Moreno Valley: Juveniles accused in death of 13-year-old student are sentenced to probation, released to parents

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Saturday, March 27, 2021
Teens accused in death of Moreno Valley boy are sentenced to probation
Two juveniles accused of involuntary manslaughter in the death of Diego Stolz, a 13-year-old Moreno Valley student, were sentenced to probation.

MORENO VALLEY, Calif. (KABC) -- Two teenagers who admitted to involuntary manslaughter in the fatal assault of a classmate at a Moreno Valley school have been sentenced to probation and released to the custody of their parents.

The 14-year-old defendants must also serve 150 hours of community service, undergo therapy and enroll in a character-building program, Riverside County Superior Court Judge Roger Luebs ruled Friday.

The victim, 13-year old Diego Stolz, was beaten to death at Landmark Middle School on Sept. 16, 2019.

A bystander's cellphone video shows Diego being punched and then falling and hitting his head on a pillar in the schoolyard. He died nine days later from head trauma.

The identities of his attackers have not been made public because they are minors.

Although Riverside County's district attorney and Probation Department both wanted the two teens to serve more time, Luebs said the law required the least restrictive terms to promote rehabilitation. He said the two boys were "directly responsible" for Diego's death even if they did not intend to kill him.

Two 14-year old boys accused in the 2019 fatal assault of a classmate at a Moreno Valley middle school have admitted to charges of Involuntary manslaughter.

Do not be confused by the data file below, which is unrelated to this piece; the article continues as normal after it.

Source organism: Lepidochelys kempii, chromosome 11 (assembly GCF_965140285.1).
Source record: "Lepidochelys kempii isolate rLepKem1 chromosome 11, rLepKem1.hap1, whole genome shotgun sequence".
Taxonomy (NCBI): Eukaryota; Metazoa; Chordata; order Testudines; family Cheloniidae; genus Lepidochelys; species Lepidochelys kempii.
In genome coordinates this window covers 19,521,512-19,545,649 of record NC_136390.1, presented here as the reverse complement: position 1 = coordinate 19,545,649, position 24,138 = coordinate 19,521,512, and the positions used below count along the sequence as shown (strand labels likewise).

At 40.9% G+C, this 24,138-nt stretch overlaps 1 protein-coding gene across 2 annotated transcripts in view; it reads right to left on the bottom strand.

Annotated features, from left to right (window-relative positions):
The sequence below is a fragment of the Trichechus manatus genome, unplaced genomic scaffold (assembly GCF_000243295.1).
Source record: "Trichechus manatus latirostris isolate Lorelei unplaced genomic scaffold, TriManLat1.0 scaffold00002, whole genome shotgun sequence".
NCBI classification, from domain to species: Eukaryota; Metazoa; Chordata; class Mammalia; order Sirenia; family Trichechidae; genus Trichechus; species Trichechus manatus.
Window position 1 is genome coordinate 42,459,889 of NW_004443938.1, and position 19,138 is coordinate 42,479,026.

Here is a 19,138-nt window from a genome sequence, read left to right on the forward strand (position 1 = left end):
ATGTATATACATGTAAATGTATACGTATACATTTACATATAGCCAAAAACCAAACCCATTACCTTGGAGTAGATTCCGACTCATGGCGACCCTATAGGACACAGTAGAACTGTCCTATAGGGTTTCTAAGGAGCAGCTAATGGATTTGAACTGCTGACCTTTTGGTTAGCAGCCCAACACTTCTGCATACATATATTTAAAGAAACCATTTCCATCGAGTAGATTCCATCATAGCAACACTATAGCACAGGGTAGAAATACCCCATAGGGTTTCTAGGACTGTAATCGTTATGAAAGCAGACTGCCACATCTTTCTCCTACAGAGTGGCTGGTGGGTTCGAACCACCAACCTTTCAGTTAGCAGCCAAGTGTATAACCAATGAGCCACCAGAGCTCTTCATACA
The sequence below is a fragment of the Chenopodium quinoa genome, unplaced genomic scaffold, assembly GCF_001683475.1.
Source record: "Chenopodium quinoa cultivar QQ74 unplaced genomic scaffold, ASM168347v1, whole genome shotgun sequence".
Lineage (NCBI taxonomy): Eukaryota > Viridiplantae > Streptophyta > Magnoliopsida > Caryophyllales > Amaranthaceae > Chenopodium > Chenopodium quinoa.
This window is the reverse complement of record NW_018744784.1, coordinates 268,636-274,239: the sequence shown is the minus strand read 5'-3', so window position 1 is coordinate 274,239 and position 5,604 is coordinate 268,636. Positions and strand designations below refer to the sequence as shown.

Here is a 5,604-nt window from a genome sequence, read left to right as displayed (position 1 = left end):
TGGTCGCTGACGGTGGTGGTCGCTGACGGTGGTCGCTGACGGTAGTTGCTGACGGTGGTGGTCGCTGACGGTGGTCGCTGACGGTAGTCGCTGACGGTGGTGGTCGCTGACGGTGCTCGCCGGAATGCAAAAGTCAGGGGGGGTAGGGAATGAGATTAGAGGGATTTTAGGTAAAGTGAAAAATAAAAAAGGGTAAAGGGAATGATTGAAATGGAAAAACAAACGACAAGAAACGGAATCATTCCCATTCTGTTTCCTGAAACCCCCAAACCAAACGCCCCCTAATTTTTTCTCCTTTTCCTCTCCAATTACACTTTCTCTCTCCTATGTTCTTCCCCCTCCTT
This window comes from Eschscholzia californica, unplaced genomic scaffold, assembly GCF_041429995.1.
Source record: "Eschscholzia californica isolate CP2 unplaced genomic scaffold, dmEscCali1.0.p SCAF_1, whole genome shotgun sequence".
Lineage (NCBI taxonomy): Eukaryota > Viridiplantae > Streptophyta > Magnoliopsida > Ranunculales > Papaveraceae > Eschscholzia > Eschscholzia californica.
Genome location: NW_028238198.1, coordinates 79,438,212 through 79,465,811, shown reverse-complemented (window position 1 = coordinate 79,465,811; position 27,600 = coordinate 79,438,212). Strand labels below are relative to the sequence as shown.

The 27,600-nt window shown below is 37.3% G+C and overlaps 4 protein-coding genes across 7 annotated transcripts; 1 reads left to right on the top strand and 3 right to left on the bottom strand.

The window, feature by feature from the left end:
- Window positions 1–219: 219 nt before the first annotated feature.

The district attorney and probation department both recommended that the teens serve more time, but the judge rejected it. Instead, he explained that the law required him to sentence them in the least restrictive terms to accomplish both rehabilitation and public safety.

Luebs added that to confine the teens to more time behind bars, with sophisticated and more mature criminals, would do more harm than good.

"The idea that they didn't go to youth prison shouldn't be seen as a slap on the wrist. Actually, they're going to have a lot of work to do to have to eventually complete the probation, which probably won't end until their 18th birthday," said defense attorney David Wohl.

Both attorneys for the teens also rejected both the district attorney and judge's claims that the boys lacked remorse or empathy for what they did.

"He is extremely remorseful. It was an incident that occurred when they were 13-years-old. There was trauma involved in that. They couldn't really process what was going on at the time," said defense attorney Ricson Dakanay.

The Stolz family did not want to comment following Friday's hearing.

The defendants, each of whom initially spent 47 days in juvenile hall, were ordered return to Juvenile Court on June 25 for a progress report to the judge.

He warned the boys that if they do not comply he would order them remanded back to juvenile hall.